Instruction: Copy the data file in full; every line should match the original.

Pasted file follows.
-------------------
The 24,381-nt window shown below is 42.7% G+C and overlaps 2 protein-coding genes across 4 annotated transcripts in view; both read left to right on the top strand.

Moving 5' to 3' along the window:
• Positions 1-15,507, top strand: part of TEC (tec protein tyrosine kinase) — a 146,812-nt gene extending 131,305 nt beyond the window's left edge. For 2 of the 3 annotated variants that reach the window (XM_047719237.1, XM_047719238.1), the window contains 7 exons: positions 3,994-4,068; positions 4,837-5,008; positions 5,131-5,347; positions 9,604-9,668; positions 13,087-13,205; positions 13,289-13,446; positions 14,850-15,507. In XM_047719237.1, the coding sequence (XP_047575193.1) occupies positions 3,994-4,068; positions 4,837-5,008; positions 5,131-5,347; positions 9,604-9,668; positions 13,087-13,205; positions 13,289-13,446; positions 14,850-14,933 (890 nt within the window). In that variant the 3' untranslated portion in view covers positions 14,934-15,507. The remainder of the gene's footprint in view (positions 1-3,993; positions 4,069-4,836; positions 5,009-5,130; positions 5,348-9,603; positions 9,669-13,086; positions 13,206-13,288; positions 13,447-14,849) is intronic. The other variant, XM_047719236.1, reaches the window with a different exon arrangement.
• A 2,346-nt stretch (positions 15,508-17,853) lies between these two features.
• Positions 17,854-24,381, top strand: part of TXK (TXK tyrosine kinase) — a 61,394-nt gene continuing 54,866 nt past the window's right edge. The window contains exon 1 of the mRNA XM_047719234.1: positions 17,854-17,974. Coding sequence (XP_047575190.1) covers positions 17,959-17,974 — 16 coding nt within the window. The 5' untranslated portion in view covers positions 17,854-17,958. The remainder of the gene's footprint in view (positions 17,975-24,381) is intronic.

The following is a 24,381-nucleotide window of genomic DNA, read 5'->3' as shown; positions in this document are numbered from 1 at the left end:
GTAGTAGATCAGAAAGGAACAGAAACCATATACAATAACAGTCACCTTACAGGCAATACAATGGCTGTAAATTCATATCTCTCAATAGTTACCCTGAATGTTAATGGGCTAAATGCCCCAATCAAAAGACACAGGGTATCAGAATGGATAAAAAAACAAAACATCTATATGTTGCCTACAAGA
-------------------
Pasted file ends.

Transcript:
The 24,381-nt window shown below is 42.7% G+C and overlaps 2 protein-coding genes across 4 annotated transcripts in view; both read left to right on the top strand.

Moving 5' to 3' along the window:
• Positions 1-15,507, top strand: part of TEC (tec protein tyrosine kinase) — a 146,812-nt gene extending 131,305 nt beyond the window's left edge. For 2 of the 3 annotated variants that reach the window (XM_047719237.1, XM_047719238.1), the window contains 7 exons: positions 3,994-4,068; positions 4,837-5,008; positions 5,131-5,347; positions 9,604-9,668; positions 13,087-13,205; positions 13,289-13,446; positions 14,850-15,507. In XM_047719237.1, the coding sequence (XP_047575193.1) occupies positions 3,994-4,068; positions 4,837-5,008; positions 5,131-5,347; positions 9,604-9,668; positions 13,087-13,205; positions 13,289-13,446; positions 14,850-14,933 (890 nt within the window). In that variant the 3' untranslated portion in view covers positions 14,934-15,507. The remainder of the gene's footprint in view (positions 1-3,993; positions 4,069-4,836; positions 5,009-5,130; positions 5,348-9,603; positions 9,669-13,086; positions 13,206-13,288; positions 13,447-14,849) is intronic. The other variant, XM_047719236.1, reaches the window with a different exon arrangement.
• A 2,346-nt stretch (positions 15,508-17,853) lies between these two features.
• Positions 17,854-24,381, top strand: part of TXK (TXK tyrosine kinase) — a 61,394-nt gene continuing 54,866 nt past the window's right edge. The window contains exon 1 of the mRNA XM_047719234.1: positions 17,854-17,974. Coding sequence (XP_047575190.1) covers positions 17,959-17,974 — 16 coding nt within the window. The 5' untranslated portion in view covers positions 17,854-17,958. The remainder of the gene's footprint in view (positions 17,975-24,381) is intronic.

The following is a 24,381-nucleotide window of genomic DNA, read 5'->3' as shown; positions in this document are numbered from 1 at the left end:
GTAGTAGATCAGAAAGGAACAGAAACCATATACAATAACAGTCACCTTACAGGCAATACAATGGCTGTAAATTCATATCTCTCAATAGTTACCCTGAATGTTAATGGGCTAAATGCCCCAATCAAAAGACACAGGGTATCAGAATGGATAAAAAAACAAAACATCTATATGTTGCCTACAAGA